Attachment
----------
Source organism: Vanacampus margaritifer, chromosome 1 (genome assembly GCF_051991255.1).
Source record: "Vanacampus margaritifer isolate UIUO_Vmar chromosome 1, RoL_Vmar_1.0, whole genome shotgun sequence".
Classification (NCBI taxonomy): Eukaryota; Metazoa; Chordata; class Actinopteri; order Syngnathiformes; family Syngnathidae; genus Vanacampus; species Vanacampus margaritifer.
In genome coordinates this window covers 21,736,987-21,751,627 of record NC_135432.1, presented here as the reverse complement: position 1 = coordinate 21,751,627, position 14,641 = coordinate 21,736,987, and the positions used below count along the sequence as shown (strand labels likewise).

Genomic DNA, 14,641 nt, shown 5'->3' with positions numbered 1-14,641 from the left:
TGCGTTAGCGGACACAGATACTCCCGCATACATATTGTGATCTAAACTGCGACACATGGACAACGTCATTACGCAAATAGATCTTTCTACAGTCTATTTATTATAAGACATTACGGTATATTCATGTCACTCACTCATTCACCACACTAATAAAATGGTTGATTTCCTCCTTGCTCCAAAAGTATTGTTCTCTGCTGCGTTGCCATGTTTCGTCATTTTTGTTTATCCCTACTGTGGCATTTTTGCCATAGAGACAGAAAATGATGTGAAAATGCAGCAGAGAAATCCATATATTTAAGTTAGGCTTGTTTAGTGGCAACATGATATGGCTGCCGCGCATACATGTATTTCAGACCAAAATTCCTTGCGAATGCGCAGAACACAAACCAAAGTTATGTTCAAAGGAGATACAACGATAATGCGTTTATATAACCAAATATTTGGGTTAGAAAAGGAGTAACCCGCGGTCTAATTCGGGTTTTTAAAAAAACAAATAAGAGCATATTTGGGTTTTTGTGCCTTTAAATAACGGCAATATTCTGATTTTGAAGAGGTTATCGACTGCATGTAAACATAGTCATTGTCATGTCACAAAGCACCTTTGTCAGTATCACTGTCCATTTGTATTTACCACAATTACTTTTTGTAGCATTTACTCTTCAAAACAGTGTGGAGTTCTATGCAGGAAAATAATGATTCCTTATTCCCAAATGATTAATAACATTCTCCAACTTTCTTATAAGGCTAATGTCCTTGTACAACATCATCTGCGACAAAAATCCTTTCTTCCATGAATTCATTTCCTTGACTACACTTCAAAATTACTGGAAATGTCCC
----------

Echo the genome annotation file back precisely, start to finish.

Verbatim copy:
Source organism: Vanacampus margaritifer, chromosome 1 (genome assembly GCF_051991255.1).
Source record: "Vanacampus margaritifer isolate UIUO_Vmar chromosome 1, RoL_Vmar_1.0, whole genome shotgun sequence".
Classification (NCBI taxonomy): Eukaryota; Metazoa; Chordata; class Actinopteri; order Syngnathiformes; family Syngnathidae; genus Vanacampus; species Vanacampus margaritifer.
In genome coordinates this window covers 21,736,987-21,751,627 of record NC_135432.1, presented here as the reverse complement: position 1 = coordinate 21,751,627, position 14,641 = coordinate 21,736,987, and the positions used below count along the sequence as shown (strand labels likewise).

Genomic DNA, 14,641 nt, shown 5'->3' with positions numbered 1-14,641 from the left:
TGCGTTAGCGGACACAGATACTCCCGCATACATATTGTGATCTAAACTGCGACACATGGACAACGTCATTACGCAAATAGATCTTTCTACAGTCTATTTATTATAAGACATTACGGTATATTCATGTCACTCACTCATTCACCACACTAATAAAATGGTTGATTTCCTCCTTGCTCCAAAAGTATTGTTCTCTGCTGCGTTGCCATGTTTCGTCATTTTTGTTTATCCCTACTGTGGCATTTTTGCCATAGAGACAGAAAATGATGTGAAAATGCAGCAGAGAAATCCATATATTTAAGTTAGGCTTGTTTAGTGGCAACATGATATGGCTGCCGCGCATACATGTATTTCAGACCAAAATTCCTTGCGAATGCGCAGAACACAAACCAAAGTTATGTTCAAAGGAGATACAACGATAATGCGTTTATATAACCAAATATTTGGGTTAGAAAAGGAGTAACCCGCGGTCTAATTCGGGTTTTTAAAAAAACAAATAAGAGCATATTTGGGTTTTTGTGCCTTTAAATAACGGCAATATTCTGATTTTGAAGAGGTTATCGACTGCATGTAAACATAGTCATTGTCATGTCACAAAGCACCTTTGTCAGTATCACTGTCCATTTGTATTTACCACAATTACTTTTTGTAGCATTTACTCTTCAAAACAGTGTGGAGTTCTATGCAGGAAAATAATGATTCCTTATTCCCAAATGATTAATAACATTCTCCAACTTTCTTATAAGGCTAATGTCCTTGTACAACATCATCTGCGACAAAAATCCTTTCTTCCATGAATTCATTTCCTTGACTACACTTCAAAATTACTGGAAATGTCCC